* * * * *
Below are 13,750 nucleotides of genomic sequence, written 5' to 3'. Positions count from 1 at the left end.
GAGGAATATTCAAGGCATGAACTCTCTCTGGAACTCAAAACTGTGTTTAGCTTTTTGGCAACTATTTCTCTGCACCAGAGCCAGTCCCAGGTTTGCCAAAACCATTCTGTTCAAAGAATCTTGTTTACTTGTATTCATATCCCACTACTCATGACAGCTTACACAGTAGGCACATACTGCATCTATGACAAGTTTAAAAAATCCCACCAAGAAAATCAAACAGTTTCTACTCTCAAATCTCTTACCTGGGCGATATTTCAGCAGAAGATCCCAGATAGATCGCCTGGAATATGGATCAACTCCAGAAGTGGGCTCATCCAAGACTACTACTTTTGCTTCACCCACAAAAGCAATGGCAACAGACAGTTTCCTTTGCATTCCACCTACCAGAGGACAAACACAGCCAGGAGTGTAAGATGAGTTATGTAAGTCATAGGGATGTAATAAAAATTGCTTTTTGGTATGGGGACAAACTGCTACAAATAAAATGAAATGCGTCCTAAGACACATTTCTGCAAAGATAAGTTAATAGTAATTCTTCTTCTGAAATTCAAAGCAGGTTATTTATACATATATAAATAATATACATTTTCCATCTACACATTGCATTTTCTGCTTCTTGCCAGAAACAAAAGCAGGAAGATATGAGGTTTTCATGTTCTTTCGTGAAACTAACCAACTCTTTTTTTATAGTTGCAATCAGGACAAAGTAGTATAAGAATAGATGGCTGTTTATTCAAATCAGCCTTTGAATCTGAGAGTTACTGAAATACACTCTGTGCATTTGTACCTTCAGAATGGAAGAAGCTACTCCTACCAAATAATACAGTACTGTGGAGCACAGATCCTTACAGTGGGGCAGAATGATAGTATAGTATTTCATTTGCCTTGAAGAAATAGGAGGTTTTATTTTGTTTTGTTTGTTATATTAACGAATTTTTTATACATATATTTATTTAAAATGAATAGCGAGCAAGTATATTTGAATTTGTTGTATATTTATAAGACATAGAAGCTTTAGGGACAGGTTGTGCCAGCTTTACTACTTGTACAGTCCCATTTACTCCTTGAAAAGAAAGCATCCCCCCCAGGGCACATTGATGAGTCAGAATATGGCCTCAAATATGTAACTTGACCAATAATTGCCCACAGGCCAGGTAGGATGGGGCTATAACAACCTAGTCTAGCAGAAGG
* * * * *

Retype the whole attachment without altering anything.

Below are 13,750 nucleotides of genomic sequence, written 5' to 3'. Positions count from 1 at the left end.
GAGGAATATTCAAGGCATGAACTCTCTCTGGAACTCAAAACTGTGTTTAGCTTTTTGGCAACTATTTCTCTGCACCAGAGCCAGTCCCAGGTTTGCCAAAACCATTCTGTTCAAAGAATCTTGTTTACTTGTATTCATATCCCACTACTCATGACAGCTTACACAGTAGGCACATACTGCATCTATGACAAGTTTAAAAAATCCCACCAAGAAAATCAAACAGTTTCTACTCTCAAATCTCTTACCTGGGCGATATTTCAGCAGAAGATCCCAGATAGATCGCCTGGAATATGGATCAACTCCAGAAGTGGGCTCATCCAAGACTACTACTTTTGCTTCACCCACAAAAGCAATGGCAACAGACAGTTTCCTTTGCATTCCACCTACCAGAGGACAAACACAGCCAGGAGTGTAAGATGAGTTATGTAAGTCATAGGGATGTAATAAAAATTGCTTTTTGGTATGGGGACAAACTGCTACAAATAAAATGAAATGCGTCCTAAGACACATTTCTGCAAAGATAAGTTAATAGTAATTCTTCTTCTGAAATTCAAAGCAGGTTATTTATACATATATAAATAATATACATTTTCCATCTACACATTGCATTTTCTGCTTCTTGCCAGAAACAAAAGCAGGAAGATATGAGGTTTTCATGTTCTTTCGTGAAACTAACCAACTCTTTTTTTATAGTTGCAATCAGGACAAAGTAGTATAAGAATAGATGGCTGTTTATTCAAATCAGCCTTTGAATCTGAGAGTTACTGAAATACACTCTGTGCATTTGTACCTTCAGAATGGAAGAAGCTACTCCTACCAAATAATACAGTACTGTGGAGCACAGATCCTTACAGTGGGGCAGAATGATAGTATAGTATTTCATTTGCCTTGAAGAAATAGGAGGTTTTATTTTGTTTTGTTTGTTATATTAACGAATTTTTTATACATATATTTATTTAAAATGAATAGCGAGCAAGTATATTTGAATTTGTTGTATATTTATAAGACATAGAAGCTTTAGGGACAGGTTGTGCCAGCTTTACTACTTGTACAGTCCCATTTACTCCTTGAAAAGAAAGCATCCCCCCCAGGGCACATTGATGAGTCAGAATATGGCCTCAAATATGTAACTTGACCAATAATTGCCCACAGGCCAGGTAGGATGGGGCTATAACAACCTAGTCTAGCAGAAGG